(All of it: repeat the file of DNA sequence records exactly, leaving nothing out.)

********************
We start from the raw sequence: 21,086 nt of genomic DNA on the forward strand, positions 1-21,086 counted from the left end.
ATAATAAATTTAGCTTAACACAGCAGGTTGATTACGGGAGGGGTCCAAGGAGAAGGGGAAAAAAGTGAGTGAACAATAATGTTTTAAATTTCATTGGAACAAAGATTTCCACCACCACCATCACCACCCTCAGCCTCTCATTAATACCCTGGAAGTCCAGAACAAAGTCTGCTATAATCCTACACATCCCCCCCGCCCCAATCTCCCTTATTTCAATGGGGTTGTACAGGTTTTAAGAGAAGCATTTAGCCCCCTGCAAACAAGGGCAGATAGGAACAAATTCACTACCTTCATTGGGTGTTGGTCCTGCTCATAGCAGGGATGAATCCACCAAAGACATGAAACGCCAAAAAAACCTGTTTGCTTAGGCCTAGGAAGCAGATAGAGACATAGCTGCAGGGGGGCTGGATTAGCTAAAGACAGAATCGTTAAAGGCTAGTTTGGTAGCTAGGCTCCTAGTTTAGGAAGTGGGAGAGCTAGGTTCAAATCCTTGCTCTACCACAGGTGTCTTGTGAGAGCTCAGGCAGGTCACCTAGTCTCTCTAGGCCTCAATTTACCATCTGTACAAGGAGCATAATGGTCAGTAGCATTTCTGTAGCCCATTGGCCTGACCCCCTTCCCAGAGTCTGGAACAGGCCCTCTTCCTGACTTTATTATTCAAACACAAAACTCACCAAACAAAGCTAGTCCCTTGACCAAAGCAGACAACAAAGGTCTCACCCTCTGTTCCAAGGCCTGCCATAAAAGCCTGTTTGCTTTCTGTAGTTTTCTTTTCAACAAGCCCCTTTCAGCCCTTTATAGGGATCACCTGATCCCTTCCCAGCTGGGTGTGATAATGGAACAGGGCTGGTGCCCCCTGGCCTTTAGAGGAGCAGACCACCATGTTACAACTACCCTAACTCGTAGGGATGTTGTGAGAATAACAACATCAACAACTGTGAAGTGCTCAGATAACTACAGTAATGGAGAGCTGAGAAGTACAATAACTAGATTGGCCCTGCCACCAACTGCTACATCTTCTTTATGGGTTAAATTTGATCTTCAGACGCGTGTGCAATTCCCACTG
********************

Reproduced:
We start from the raw sequence: 21,086 nt of genomic DNA on the forward strand, positions 1-21,086 counted from the left end.
ATAATAAATTTAGCTTAACACAGCAGGTTGATTACGGGAGGGGTCCAAGGAGAAGGGGAAAAAAGTGAGTGAACAATAATGTTTTAAATTTCATTGGAACAAAGATTTCCACCACCACCATCACCACCCTCAGCCTCTCATTAATACCCTGGAAGTCCAGAACAAAGTCTGCTATAATCCTACACATCCCCCCCGCCCCAATCTCCCTTATTTCAATGGGGTTGTACAGGTTTTAAGAGAAGCATTTAGCCCCCTGCAAACAAGGGCAGATAGGAACAAATTCACTACCTTCATTGGGTGTTGGTCCTGCTCATAGCAGGGATGAATCCACCAAAGACATGAAACGCCAAAAAAACCTGTTTGCTTAGGCCTAGGAAGCAGATAGAGACATAGCTGCAGGGGGGCTGGATTAGCTAAAGACAGAATCGTTAAAGGCTAGTTTGGTAGCTAGGCTCCTAGTTTAGGAAGTGGGAGAGCTAGGTTCAAATCCTTGCTCTACCACAGGTGTCTTGTGAGAGCTCAGGCAGGTCACCTAGTCTCTCTAGGCCTCAATTTACCATCTGTACAAGGAGCATAATGGTCAGTAGCATTTCTGTAGCCCATTGGCCTGACCCCCTTCCCAGAGTCTGGAACAGGCCCTCTTCCTGACTTTATTATTCAAACACAAAACTCACCAAACAAAGCTAGTCCCTTGACCAAAGCAGACAACAAAGGTCTCACCCTCTGTTCCAAGGCCTGCCATAAAAGCCTGTTTGCTTTCTGTAGTTTTCTTTTCAACAAGCCCCTTTCAGCCCTTTATAGGGATCACCTGATCCCTTCCCAGCTGGGTGTGATAATGGAACAGGGCTGGTGCCCCCTGGCCTTTAGAGGAGCAGACCACCATGTTACAACTACCCTAACTCGTAGGGATGTTGTGAGAATAACAACATCAACAACTGTGAAGTGCTCAGATAACTACAGTAATGGAGAGCTGAGAAGTACAATAACTAGATTGGCCCTGCCACCAACTGCTACATCTTCTTTATGGGTTAAATTTGATCTTCAGACGCGTGTGCAATTCCCACTG